While at University Of Manchester, lead singer/ bassist Sideeq Mohammed, guitarist David Gwynn and drummer Daniel Mucs (also known from the bands Collibus and Wolfcrusher) founded NAE in late 2009, with the intention of developing a unique brand of Metal driven by brutality and technical precision. Only a few months after getting together, the three recruited fellow student David Horton as their lead guitarist, and went on to record and release their self-titled debut EP.
A mixture of Melodic Death and Black Metal, the 6 tracks on the EP not only got the band positive reviews, but also served as the basis for the 12-track full-length Deification, which the band self-released in April 2010. Funnily, while critics praised the album for being 'well written', and described the musicianship as 'played with confidence, self-assured, develish pace and a crushing appetite for precision', the ironical consensus seemed to be that the album was a stepping stone to greater things. In spite of the positive praise, Horton quit the band in late 2010, leaving the founding threesome with the lengthy task of finding a new suitable lead guitarist. After many auditions, and shows as a 3-piece, the guys eventually settled on new lead guitarist David Gwynn, and went on to record a second full-length (the guys themselves calling it an EP, because it only sported 8 songs...and in spite of the fact that it was 44 minutes long), entitled The Transcendental Signified, which they released late September 2011. Quite possibly, the individual members consequently focused somewhat on their academic endeavours, because it would take the band until August 1st of last to come up with new material, in the form of the current 4-track EP.
At this point, I would like to cite a “comment” made of the 2011 album by some executive at the UK division of Roadrunner Records : “Their riffs and drumming prove to me at least that they like Lamb Of God – a lot – but their vocalist goes for a high-pitched, throat-shredding Black Metal shriek more than a guttural roar, and that sets them apart somewhat. The songs' guitar solos are tasteful and well-executed, too. Thumbs up,” and a further reaction to that same album by yet another executive at said record label : “No question about it, you guys are making some very classy, interesting and somewhat technical Metal here. Production is really good, and the vocals managed to straddle the right balance between the vicious brutality and discernible melodies. Keep up the good work.”! In other words, no deal yet (actually, in later years that specific label, which was bought out by a certain major label, has geared more to sticking to bands that deliver a positive bank balance sheet, rather than invest in upcoming acts – so have other major labels, by the way!). Anyway...a good way to describe the band's music, and of course a certain focus to Lamb Of God coming from the fact that they actually know that specific band. In their own words, the band indeed takes influences from LoG, but also from Metallica, Mastodon, Sylosis, Trivium, Scar Symmetry, August Burns red, Children Of Bodom, Arch Enemy, Unearth, and generally speaking the Melodic Death Metal scene from Gothenburg.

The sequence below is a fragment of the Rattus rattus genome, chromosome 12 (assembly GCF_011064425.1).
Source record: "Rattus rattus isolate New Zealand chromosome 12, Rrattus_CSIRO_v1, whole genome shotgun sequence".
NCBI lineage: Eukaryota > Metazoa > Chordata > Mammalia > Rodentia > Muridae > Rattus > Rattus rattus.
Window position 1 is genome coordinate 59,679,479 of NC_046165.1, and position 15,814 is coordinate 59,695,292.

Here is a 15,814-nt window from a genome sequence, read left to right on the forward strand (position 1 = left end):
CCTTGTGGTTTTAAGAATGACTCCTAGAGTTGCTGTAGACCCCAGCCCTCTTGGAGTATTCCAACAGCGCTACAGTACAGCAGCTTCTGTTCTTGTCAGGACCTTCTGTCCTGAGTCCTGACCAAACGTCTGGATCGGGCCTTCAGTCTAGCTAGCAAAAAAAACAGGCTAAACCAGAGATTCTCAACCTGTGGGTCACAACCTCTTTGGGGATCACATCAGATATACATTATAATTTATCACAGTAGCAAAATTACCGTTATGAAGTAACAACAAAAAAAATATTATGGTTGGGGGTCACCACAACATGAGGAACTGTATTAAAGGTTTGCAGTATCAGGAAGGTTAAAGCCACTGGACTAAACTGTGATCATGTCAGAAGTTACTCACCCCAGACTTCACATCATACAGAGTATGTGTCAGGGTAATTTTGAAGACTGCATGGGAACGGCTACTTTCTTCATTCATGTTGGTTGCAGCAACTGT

On the home page of the band's own (www.) notaboveevil.co.uk, you get a chance to listen to the new EP's songs “From The Otherside” and “Jericho”, plus 4 tracks off the 2011 album, and 7 tracks off the debut (which doesn't matter much, as the complete debut album was made available for streaming in the “Music” section of the website). You can also view a coupe of videos there : one of an extra song off the EP, the other being studio footage of Mucs recording his drum tracks for “From The Otherside”. Thumbs up to Mucs, by the way, for having edited, mixed, and mastered the material on the EP! As for my personal appreciation of what I've heard here...there isn't really any negative comment I can give, really. The music is at the same time melodic overall, yet contains that underneath level of complexity I need to make me push that “play” button again and again. In other words: those music fans into a melodic approach in Extreme Metal will be pleased, as will those who like a bit of a listening challenge!
No idea why this band wasn't signed yet, but if it was because the members were still getting an education, I guess the guys should by now almost be finished with that, right? In other words, this would be the perfect moment for a decent label to invest in a future with this great act! They get both thumbs up from me, and I'm sure (or at least 95% certain) my Death Metal specialist colleague would agree with my nominating this long-titled EP for a spot in my year-lists!